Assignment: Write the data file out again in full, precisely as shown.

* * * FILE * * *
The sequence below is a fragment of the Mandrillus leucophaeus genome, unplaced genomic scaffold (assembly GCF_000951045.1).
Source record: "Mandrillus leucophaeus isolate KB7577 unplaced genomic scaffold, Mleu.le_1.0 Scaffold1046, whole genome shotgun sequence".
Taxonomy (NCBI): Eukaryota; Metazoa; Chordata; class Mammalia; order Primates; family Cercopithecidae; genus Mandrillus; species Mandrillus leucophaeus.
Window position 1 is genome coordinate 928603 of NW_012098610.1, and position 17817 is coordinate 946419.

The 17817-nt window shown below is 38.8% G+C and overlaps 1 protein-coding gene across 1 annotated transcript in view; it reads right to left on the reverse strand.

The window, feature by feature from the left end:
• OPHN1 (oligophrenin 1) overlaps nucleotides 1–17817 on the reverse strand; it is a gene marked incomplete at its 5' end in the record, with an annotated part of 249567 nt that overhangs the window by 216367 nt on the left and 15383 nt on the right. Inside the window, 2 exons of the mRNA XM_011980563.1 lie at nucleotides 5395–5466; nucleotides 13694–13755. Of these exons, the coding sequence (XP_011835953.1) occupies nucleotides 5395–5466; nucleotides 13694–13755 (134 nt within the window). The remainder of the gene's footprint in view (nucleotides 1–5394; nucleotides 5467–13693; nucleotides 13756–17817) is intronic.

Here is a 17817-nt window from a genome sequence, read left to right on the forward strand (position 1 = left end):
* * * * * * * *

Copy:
The sequence below is a fragment of the Mandrillus leucophaeus genome, unplaced genomic scaffold (assembly GCF_000951045.1).
Source record: "Mandrillus leucophaeus isolate KB7577 unplaced genomic scaffold, Mleu.le_1.0 Scaffold1046, whole genome shotgun sequence".
Taxonomy (NCBI): Eukaryota; Metazoa; Chordata; class Mammalia; order Primates; family Cercopithecidae; genus Mandrillus; species Mandrillus leucophaeus.
Window position 1 is genome coordinate 928603 of NW_012098610.1, and position 17817 is coordinate 946419.

The 17817-nt window shown below is 38.8% G+C and overlaps 1 protein-coding gene across 1 annotated transcript in view; it reads right to left on the reverse strand.

The window, feature by feature from the left end:
• OPHN1 (oligophrenin 1) overlaps nucleotides 1–17817 on the reverse strand; it is a gene marked incomplete at its 5' end in the record, with an annotated part of 249567 nt that overhangs the window by 216367 nt on the left and 15383 nt on the right. Inside the window, 2 exons of the mRNA XM_011980563.1 lie at nucleotides 5395–5466; nucleotides 13694–13755. Of these exons, the coding sequence (XP_011835953.1) occupies nucleotides 5395–5466; nucleotides 13694–13755 (134 nt within the window). The remainder of the gene's footprint in view (nucleotides 1–5394; nucleotides 5467–13693; nucleotides 13756–17817) is intronic.

Here is a 17817-nt window from a genome sequence, read left to right on the forward strand (position 1 = left end):